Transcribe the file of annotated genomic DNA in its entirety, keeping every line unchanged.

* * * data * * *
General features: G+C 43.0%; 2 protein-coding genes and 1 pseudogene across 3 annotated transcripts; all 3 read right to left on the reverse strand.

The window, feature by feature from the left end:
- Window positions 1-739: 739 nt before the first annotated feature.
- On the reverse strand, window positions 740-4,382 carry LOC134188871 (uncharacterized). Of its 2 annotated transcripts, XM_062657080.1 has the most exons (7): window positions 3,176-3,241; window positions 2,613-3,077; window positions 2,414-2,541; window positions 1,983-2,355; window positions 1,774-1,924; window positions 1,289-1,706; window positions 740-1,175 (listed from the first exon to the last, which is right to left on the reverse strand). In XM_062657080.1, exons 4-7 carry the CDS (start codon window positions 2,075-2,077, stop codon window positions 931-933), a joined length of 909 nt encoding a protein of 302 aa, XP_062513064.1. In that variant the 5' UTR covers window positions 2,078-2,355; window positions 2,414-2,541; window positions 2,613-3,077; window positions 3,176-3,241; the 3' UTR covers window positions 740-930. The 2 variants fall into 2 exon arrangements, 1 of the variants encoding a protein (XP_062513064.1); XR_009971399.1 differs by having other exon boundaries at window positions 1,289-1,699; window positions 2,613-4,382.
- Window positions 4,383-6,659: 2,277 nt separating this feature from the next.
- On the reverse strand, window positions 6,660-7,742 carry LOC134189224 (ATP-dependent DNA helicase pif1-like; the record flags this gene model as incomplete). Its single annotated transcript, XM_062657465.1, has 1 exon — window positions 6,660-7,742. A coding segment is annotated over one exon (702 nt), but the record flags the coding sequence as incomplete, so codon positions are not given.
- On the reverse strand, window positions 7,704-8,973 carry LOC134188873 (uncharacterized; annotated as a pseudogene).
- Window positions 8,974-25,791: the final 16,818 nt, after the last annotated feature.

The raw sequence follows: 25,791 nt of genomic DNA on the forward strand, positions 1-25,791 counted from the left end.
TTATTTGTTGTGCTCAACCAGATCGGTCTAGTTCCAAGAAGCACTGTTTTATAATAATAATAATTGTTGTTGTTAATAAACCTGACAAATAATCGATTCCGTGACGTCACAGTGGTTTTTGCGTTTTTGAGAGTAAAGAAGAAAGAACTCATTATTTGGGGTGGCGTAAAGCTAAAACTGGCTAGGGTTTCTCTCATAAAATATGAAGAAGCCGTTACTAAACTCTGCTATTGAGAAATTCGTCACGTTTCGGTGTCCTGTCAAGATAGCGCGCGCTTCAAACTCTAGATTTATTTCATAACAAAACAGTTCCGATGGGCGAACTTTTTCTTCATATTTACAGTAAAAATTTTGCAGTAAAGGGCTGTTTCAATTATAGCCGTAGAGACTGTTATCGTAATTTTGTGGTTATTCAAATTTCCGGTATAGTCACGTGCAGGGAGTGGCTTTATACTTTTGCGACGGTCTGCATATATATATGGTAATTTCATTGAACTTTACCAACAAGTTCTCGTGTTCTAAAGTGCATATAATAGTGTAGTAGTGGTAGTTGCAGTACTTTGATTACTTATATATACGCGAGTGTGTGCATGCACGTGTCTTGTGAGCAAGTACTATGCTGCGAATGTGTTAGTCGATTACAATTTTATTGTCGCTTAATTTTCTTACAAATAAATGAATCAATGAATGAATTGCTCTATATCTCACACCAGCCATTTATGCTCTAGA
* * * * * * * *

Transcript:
General features: G+C 43.0%; 2 protein-coding genes and 1 pseudogene across 3 annotated transcripts; all 3 read right to left on the reverse strand.

The window, feature by feature from the left end:
- Window positions 1-739: 739 nt before the first annotated feature.
- On the reverse strand, window positions 740-4,382 carry LOC134188871 (uncharacterized). Of its 2 annotated transcripts, XM_062657080.1 has the most exons (7): window positions 3,176-3,241; window positions 2,613-3,077; window positions 2,414-2,541; window positions 1,983-2,355; window positions 1,774-1,924; window positions 1,289-1,706; window positions 740-1,175 (listed from the first exon to the last, which is right to left on the reverse strand). In XM_062657080.1, exons 4-7 carry the CDS (start codon window positions 2,075-2,077, stop codon window positions 931-933), a joined length of 909 nt encoding a protein of 302 aa, XP_062513064.1. In that variant the 5' UTR covers window positions 2,078-2,355; window positions 2,414-2,541; window positions 2,613-3,077; window positions 3,176-3,241; the 3' UTR covers window positions 740-930. The 2 variants fall into 2 exon arrangements, 1 of the variants encoding a protein (XP_062513064.1); XR_009971399.1 differs by having other exon boundaries at window positions 1,289-1,699; window positions 2,613-4,382.
- Window positions 4,383-6,659: 2,277 nt separating this feature from the next.
- On the reverse strand, window positions 6,660-7,742 carry LOC134189224 (ATP-dependent DNA helicase pif1-like; the record flags this gene model as incomplete). Its single annotated transcript, XM_062657465.1, has 1 exon — window positions 6,660-7,742. A coding segment is annotated over one exon (702 nt), but the record flags the coding sequence as incomplete, so codon positions are not given.
- On the reverse strand, window positions 7,704-8,973 carry LOC134188873 (uncharacterized; annotated as a pseudogene).
- Window positions 8,974-25,791: the final 16,818 nt, after the last annotated feature.

The raw sequence follows: 25,791 nt of genomic DNA on the forward strand, positions 1-25,791 counted from the left end.
TTATTTGTTGTGCTCAACCAGATCGGTCTAGTTCCAAGAAGCACTGTTTTATAATAATAATAATTGTTGTTGTTAATAAACCTGACAAATAATCGATTCCGTGACGTCACAGTGGTTTTTGCGTTTTTGAGAGTAAAGAAGAAAGAACTCATTATTTGGGGTGGCGTAAAGCTAAAACTGGCTAGGGTTTCTCTCATAAAATATGAAGAAGCCGTTACTAAACTCTGCTATTGAGAAATTCGTCACGTTTCGGTGTCCTGTCAAGATAGCGCGCGCTTCAAACTCTAGATTTATTTCATAACAAAACAGTTCCGATGGGCGAACTTTTTCTTCATATTTACAGTAAAAATTTTGCAGTAAAGGGCTGTTTCAATTATAGCCGTAGAGACTGTTATCGTAATTTTGTGGTTATTCAAATTTCCGGTATAGTCACGTGCAGGGAGTGGCTTTATACTTTTGCGACGGTCTGCATATATATATGGTAATTTCATTGAACTTTACCAACAAGTTCTCGTGTTCTAAAGTGCATATAATAGTGTAGTAGTGGTAGTTGCAGTACTTTGATTACTTATATATACGCGAGTGTGTGCATGCACGTGTCTTGTGAGCAAGTACTATGCTGCGAATGTGTTAGTCGATTACAATTTTATTGTCGCTTAATTTTCTTACAAATAAATGAATCAATGAATGAATTGCTCTATATCTCACACCAGCCATTTATGCTCTAGA